Author Topic: I think of a Roth Conversion Ladder as a Consumption Tax  (Read 766 times)


  • 5 O'Clock Shadow
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I think of a Roth Conversion Ladder as a Consumption Tax
« on: June 04, 2019, 02:39:03 PM »
So I was thinking about my plans for retirement, which will involve a Roth Conversion Ladder. I'm mostly investing in traditional IRAs, and my 401k will rollover into said traditional IRAs. So I'll have a good amount of my assets in pretax accounts. Therefore after I retire, I'll likely be moving about 1 year of cash from the pretax accounts to a Roth, and pay income taxes on those funds as they transfer.

When I go to my retirement planning spreadsheet (we all have one, right? :p) and start fiddling with the knobs, it makes sense that the income taxes I will pay on those transfers are based on about how much money I'll need for the year. So if I want to spend 30k a year, I need to transfer ~30k, which will be taxed as income. However, if I can reduce spending to 20k, I'll only need to transfer ~20k, and so the taxes are much less.

So in the hypothetical case where your retirement funds are entirely in pretax IRAs, making use of a Roth Conversion Ladder would mean you are pretty much taxed based on how much you spend! Which is great because it's another incentive to reduce spending.

Of course most retirement accounts are a tad more complicated than "everything in my traditional IRA", but this hypothetical applies largely to me. I think higher income plans especially can't get a very high savings rate with IRA/401k contributions.

I'm sure this isn't a novel idea, but it's the first time I realized it. If you take into account the ability to avoid taxes in the earning years with pretax accounts, it seems like those with low-moderate incomes can be taxed at a rate more based on what they spend rather than what they make.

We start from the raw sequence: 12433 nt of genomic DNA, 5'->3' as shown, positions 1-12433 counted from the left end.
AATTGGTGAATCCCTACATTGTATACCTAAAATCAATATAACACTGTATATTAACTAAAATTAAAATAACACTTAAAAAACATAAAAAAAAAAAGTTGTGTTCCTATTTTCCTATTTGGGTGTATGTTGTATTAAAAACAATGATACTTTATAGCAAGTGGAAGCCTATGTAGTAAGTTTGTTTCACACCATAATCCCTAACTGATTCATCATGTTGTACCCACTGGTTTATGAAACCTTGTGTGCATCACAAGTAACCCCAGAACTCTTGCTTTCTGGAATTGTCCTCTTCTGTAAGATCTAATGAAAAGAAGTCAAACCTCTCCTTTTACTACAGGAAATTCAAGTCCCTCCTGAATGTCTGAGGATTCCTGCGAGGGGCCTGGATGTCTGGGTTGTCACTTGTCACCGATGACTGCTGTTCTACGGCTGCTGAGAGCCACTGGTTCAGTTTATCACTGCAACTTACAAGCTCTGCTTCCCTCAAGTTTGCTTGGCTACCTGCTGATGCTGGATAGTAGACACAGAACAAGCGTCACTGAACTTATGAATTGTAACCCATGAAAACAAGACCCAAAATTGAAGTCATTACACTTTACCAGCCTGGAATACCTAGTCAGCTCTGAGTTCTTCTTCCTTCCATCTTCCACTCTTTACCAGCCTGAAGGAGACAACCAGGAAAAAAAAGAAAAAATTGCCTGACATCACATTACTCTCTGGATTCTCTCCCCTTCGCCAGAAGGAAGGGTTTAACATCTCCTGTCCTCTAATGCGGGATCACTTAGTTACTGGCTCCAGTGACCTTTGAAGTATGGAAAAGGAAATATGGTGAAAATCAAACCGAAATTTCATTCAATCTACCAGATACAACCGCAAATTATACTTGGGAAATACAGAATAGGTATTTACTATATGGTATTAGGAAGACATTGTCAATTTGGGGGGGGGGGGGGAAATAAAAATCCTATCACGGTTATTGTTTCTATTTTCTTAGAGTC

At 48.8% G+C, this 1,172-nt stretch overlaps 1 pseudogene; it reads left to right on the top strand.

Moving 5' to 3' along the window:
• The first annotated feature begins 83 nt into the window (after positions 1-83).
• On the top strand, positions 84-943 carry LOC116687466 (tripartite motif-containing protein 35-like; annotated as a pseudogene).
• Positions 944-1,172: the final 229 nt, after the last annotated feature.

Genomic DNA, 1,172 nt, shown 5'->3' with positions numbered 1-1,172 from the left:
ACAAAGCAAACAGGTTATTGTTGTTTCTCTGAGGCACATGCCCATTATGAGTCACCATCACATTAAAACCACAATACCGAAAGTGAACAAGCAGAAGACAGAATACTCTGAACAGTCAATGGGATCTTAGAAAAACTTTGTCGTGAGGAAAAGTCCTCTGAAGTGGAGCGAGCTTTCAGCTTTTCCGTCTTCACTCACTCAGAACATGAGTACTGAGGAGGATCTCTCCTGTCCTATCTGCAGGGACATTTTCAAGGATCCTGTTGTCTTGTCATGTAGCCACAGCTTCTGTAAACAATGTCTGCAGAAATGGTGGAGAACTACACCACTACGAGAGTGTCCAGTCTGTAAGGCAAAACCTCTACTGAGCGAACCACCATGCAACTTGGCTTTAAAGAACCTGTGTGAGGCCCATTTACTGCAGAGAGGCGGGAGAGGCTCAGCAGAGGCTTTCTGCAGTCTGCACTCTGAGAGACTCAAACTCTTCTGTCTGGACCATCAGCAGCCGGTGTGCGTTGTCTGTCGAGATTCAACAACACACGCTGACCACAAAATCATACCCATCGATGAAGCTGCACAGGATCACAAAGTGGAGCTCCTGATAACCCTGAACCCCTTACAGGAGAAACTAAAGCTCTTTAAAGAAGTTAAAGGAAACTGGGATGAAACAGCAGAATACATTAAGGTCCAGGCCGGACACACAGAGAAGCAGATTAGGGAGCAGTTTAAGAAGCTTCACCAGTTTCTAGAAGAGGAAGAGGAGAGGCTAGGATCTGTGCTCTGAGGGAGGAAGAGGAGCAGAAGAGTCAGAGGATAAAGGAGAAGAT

• Magnum Stache
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Re: I think of a Roth Conversion Ladder as a Consumption Tax
« Reply #1 on: June 04, 2019, 02:44:20 PM »
You have to take it out eventually anyway for RMDs. So if you consume less, convert less, and hence are taxed less earlier you'll make up for it later with RMDs. How much you should run through the Roth conversion ladder probably depends more on how much you have in pre-tax accounts than how much you spend.


  • Stubble
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Re: I think of a Roth Conversion Ladder as a Consumption Tax
« Reply #2 on: June 04, 2019, 10:54:05 PM »
Minimizing consumption is the biggest factor in controlling the amount of income you'd need to recognize in retirement, but there are other levers you can pull to access money for spending without recognizing income, as long as you plan well.

Have you read Go Curry Cracker?

A lot of his posts touch on the concept you bring up here, and he goes into the math on minimizing taxes by controlling income recognition in the retirement years, harvesting capital gains, Roth conversions, and also taking RMDs into consideration. Really good stuff.

Abe Froman

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